University of Michigan, TCP (Text Creation Partnership)
Char would have been disappointed by this talk, since he really didn't do a good job using Vader as a motif or trope.
He opened by discussing the typical binary dichotomy one finds in libraries/academia: open access is good, licensed is bad. In his opinion, the commercially published model is flawed and doomed since it is not sustainable. Similarly, grant-funded open access projects are doomed. Glorious, but doomed. TCP strives to find a middle ground, where vendors work together with academic institutions to create the underlying textual objects in their products, such as EEBO, ECCO, Evans, etc.
He notes that universities that participate in TCP own the text, and it becomes in practice public domain. Eventually, they will or may distribute these beyond their campuses (this is where my skeptical gland began to inflame). TCP also works with scholars in ways that vendors cannot, and he finds that to be an essential role of projects such as the TCP.
His conclusions were as follows:
- No scholarly project will ever match the size of a commercial database
- No commercial database will ever have the scholarly input of an institutional project
- Commercial databases serve their purpose well
- Sustainability requires
- Range of material
- Standardized workflows
- Willingness to accept compromises
- Stomach for expensive undertakings
- Non-traditional collaboration
It's hard to quibble with most of these, but I think many people at Access would disagree with his first point. The irony resulting from the fact that his talk was adjacent to an update on the AlouetteCanada project, which has no commercial partner yet aims to be a massive and unprecedented archive of Canadiana and Canadian history, was quite rich. A common thread in many talks at Access is building large, sustainable archives that depend on a community of scholars and IT professionals.
For me, the weak spots in his argument come when he mentions products such as EEBO, ECCO, and Evans. Sure, we have EEBO, as do many, but it costs chump change compared to ECCO, and Gale has other products in development that may make ECCO look like a bargain rack tool. The fact is that products like this are financially accessible for, at best, 5% of the institutions in North America. If you're in that 5%, as is Michigan, it's high times. But for the other 95%, we just fall further and further behind in terms of giving our users the same advantages they find at a Michigan or Stanford.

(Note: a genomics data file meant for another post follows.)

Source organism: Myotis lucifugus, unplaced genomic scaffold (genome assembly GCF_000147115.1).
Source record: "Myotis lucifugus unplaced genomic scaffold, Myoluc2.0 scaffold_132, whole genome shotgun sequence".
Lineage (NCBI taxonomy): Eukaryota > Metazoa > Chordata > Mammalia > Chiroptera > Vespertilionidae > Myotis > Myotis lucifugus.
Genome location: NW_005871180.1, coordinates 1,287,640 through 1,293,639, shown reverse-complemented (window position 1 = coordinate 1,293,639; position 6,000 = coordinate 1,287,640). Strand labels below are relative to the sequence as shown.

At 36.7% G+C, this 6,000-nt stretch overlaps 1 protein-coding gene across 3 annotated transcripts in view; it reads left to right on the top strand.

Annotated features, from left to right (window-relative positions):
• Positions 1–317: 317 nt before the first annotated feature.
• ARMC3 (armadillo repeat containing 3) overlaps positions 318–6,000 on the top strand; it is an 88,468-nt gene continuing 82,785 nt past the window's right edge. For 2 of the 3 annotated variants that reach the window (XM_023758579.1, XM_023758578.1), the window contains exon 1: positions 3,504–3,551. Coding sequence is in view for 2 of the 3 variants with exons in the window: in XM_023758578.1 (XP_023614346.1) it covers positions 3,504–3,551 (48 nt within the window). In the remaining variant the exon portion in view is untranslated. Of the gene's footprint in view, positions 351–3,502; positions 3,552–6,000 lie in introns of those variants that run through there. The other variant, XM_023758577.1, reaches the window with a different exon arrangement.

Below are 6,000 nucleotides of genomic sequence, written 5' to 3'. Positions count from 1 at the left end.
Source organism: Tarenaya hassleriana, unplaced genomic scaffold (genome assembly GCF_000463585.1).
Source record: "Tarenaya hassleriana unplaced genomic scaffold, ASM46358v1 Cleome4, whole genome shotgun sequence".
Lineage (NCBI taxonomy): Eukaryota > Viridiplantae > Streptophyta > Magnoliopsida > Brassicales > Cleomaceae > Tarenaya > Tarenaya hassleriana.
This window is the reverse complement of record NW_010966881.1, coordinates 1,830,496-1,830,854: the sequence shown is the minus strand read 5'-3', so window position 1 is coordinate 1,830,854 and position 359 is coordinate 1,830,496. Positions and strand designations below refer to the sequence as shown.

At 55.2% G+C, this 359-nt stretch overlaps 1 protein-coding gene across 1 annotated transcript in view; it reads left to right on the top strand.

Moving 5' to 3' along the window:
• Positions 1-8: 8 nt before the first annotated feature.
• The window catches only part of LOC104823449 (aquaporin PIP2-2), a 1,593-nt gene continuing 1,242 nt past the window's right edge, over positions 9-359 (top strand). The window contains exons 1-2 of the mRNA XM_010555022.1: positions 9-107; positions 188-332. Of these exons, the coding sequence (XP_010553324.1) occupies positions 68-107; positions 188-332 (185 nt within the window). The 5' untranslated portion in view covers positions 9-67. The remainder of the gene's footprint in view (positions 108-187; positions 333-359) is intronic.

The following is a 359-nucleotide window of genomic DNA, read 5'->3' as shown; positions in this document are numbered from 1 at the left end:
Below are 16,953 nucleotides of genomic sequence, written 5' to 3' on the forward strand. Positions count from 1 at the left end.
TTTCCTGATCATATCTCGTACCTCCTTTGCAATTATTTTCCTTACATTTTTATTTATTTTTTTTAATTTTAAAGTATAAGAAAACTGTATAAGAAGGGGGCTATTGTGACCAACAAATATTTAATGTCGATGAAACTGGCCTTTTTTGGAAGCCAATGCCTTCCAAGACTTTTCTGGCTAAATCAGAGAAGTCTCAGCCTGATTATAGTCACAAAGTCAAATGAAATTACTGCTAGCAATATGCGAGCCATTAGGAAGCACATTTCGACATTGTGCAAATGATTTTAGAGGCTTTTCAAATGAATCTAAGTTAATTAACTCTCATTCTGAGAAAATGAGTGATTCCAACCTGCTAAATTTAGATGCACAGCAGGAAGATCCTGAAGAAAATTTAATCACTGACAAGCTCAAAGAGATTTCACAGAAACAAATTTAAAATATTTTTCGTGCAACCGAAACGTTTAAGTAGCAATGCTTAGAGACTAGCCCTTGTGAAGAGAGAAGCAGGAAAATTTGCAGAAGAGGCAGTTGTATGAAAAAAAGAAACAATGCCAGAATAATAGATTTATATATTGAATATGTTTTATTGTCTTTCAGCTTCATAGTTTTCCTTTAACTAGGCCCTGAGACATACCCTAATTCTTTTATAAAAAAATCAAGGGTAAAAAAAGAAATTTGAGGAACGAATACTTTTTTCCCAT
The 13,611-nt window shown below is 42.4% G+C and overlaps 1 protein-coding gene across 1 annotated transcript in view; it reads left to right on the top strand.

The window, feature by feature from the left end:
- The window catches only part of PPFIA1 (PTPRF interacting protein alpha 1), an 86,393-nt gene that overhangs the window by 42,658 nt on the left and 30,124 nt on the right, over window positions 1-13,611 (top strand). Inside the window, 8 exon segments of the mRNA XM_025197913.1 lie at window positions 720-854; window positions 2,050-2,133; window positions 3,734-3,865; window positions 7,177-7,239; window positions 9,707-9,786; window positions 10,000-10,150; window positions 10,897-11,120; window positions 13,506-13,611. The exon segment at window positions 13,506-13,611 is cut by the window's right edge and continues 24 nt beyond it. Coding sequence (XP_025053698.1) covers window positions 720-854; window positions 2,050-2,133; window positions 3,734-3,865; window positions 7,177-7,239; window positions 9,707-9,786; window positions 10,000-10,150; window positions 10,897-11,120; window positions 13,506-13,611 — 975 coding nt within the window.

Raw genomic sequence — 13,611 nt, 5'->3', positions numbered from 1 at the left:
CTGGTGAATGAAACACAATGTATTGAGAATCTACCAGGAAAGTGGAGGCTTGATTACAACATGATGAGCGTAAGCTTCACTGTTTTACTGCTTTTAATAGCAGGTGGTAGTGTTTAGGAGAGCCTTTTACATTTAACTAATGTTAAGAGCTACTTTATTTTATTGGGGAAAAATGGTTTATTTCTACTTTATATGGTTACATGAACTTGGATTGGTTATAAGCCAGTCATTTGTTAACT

Moreover, when he points out that the works generated by TCP go into the public domain and that the TCP partners may eventually choose to show those to the world, I have to question if this is really the case. Why would a school that can afford ECCO invest effort and money into creating an interface and tool for texts they can already access via the commercial product? Where's the motivation? Sure, they could just put the texts out there and let the 95% develop a product, but really, that's yet to be shown to be viable.
Surprisingly, his talk elicited no questions from the audience. I would have posed mine, but I expected a lot of questions so kept my hand down. Then they called time, and that was that. From conversations I had later that day, many in the audience shared my concerns.